Allie
On Loving Women is a comic (in both senses) collection of queer lady stories, compiled and illustrated by Diane Obomsawin. Her style is really fun and simple, but so charming and fitting to the subject. These stories are full of funny and awkward adolescent angst, but not in an overwrought YA lit way. All the women came of age in the 60s through maybe the 80s, so more than a few of the stories are really touching because of how much things have changed since then. As a collection, it's really st ...more
MariNaomi
Mar 12, 2014 MariNaomi added it
Shelves: graphic
I did a graphic/comic review of this book for LA Review of Books. You can see it here: http://lareviewofbooks.org/review/kin...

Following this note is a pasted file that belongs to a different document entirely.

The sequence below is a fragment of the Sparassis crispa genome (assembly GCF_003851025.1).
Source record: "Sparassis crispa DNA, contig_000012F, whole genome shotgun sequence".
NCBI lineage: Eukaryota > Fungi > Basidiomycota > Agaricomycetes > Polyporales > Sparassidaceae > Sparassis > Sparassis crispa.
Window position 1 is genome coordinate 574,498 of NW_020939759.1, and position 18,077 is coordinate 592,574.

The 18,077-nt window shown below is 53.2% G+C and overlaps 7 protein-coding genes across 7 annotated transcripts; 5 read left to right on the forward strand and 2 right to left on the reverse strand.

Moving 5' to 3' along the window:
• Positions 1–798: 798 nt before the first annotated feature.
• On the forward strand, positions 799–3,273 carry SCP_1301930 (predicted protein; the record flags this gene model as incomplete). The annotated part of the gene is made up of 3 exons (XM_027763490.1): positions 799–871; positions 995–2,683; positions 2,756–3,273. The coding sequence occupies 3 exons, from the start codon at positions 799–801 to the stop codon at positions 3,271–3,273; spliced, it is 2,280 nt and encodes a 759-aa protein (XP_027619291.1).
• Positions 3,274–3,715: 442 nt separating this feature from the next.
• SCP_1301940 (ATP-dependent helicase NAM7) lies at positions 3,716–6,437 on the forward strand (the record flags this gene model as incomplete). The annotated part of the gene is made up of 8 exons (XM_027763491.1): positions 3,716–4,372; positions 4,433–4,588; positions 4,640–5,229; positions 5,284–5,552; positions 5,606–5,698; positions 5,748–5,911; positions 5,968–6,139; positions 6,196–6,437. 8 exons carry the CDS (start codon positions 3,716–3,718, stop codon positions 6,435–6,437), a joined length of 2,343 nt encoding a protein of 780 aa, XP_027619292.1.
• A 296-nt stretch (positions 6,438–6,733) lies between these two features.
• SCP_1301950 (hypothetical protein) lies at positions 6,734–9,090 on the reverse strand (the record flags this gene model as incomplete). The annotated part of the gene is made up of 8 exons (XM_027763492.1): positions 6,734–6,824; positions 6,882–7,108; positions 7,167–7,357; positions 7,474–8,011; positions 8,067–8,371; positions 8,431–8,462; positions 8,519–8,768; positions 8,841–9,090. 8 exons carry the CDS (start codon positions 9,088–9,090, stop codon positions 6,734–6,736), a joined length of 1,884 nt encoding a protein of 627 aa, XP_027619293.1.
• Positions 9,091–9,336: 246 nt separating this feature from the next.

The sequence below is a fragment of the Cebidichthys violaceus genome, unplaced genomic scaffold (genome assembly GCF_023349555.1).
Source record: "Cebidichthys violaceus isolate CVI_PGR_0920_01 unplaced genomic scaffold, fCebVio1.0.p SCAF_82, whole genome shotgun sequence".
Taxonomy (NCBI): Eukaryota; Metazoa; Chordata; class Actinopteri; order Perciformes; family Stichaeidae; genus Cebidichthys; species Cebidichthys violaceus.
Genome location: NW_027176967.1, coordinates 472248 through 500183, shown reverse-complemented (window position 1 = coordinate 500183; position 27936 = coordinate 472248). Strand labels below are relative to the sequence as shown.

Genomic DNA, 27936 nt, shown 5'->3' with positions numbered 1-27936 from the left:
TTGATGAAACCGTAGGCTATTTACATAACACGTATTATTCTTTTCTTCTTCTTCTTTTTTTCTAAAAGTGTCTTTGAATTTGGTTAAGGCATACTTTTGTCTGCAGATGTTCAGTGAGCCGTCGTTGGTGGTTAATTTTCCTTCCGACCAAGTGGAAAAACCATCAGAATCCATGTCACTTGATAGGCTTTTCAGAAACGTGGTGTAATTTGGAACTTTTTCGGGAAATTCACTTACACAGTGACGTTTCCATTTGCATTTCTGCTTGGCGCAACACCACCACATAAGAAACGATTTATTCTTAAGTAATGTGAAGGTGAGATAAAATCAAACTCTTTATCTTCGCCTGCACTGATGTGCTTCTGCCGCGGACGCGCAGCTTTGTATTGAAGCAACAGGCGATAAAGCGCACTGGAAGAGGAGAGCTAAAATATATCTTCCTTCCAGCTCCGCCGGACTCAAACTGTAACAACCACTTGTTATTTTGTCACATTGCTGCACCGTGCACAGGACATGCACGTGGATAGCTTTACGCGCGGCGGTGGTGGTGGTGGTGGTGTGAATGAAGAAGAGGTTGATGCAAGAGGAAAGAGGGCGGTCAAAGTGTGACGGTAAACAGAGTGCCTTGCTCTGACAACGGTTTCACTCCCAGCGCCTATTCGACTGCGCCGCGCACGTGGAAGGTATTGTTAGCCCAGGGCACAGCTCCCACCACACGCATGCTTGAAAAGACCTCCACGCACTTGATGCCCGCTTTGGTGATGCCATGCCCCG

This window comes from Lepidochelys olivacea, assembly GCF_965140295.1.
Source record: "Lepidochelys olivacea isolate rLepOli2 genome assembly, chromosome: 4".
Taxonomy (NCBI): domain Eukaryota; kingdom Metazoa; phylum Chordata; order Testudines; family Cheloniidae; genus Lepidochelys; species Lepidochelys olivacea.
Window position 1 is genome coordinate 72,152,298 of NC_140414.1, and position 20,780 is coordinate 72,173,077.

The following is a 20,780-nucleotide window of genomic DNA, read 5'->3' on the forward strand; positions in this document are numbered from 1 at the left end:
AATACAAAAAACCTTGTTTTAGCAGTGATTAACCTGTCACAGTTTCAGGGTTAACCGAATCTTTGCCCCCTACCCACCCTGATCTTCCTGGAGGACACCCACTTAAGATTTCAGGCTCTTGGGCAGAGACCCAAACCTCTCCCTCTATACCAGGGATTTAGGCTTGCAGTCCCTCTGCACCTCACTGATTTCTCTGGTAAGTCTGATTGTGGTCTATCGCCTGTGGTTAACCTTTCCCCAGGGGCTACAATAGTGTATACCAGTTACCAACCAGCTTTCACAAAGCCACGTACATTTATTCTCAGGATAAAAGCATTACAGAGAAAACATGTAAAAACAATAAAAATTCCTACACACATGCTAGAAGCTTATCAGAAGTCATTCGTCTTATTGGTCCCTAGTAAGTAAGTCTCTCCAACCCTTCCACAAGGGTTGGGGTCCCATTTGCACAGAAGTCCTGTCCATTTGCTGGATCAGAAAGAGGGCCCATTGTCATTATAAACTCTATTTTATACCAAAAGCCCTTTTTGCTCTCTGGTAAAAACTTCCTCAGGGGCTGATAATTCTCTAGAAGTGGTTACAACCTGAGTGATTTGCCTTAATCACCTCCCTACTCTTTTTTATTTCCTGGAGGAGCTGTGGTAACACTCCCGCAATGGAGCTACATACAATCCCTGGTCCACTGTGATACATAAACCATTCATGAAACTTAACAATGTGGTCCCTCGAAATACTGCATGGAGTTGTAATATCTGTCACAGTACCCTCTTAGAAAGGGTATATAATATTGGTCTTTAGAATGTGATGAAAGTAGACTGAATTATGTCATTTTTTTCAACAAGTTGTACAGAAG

CaseyTheCanadianLesbrarian
On Loving Women by Québécois animator, graphic artist, and painter Diane Obomsawin is another really awesome book that I’m not sure I would have heard about if it hadn’t been sent to me to review! So I am super happy to be able to share it with you all. On Loving Women is a pretty quick read, and seemingly simple. It’s a collection of comics about coming-out—specifically, Obomsawin’s friends and lovers. It’s originally in French, and was translated by Helge Dascher. While this book is simple, ...more
Deborah
It took me a while to warm up to this book but by the end* I was cracking up! This book is a collection of 10 stories about first love and sexual identity in women's early lives, as opposed to experiences in established lesbian relationships. Odd drawings and hard to distinguish characters but overall fun AND poignant ("I wanted to be the center of attention...and I wanted nobody to notice me."). I especially liked the classic devil and angel taunting October in her story, and the last page* is ...more
Carla
Mar 18, 2014 Carla rated it it was ok
So disappointing.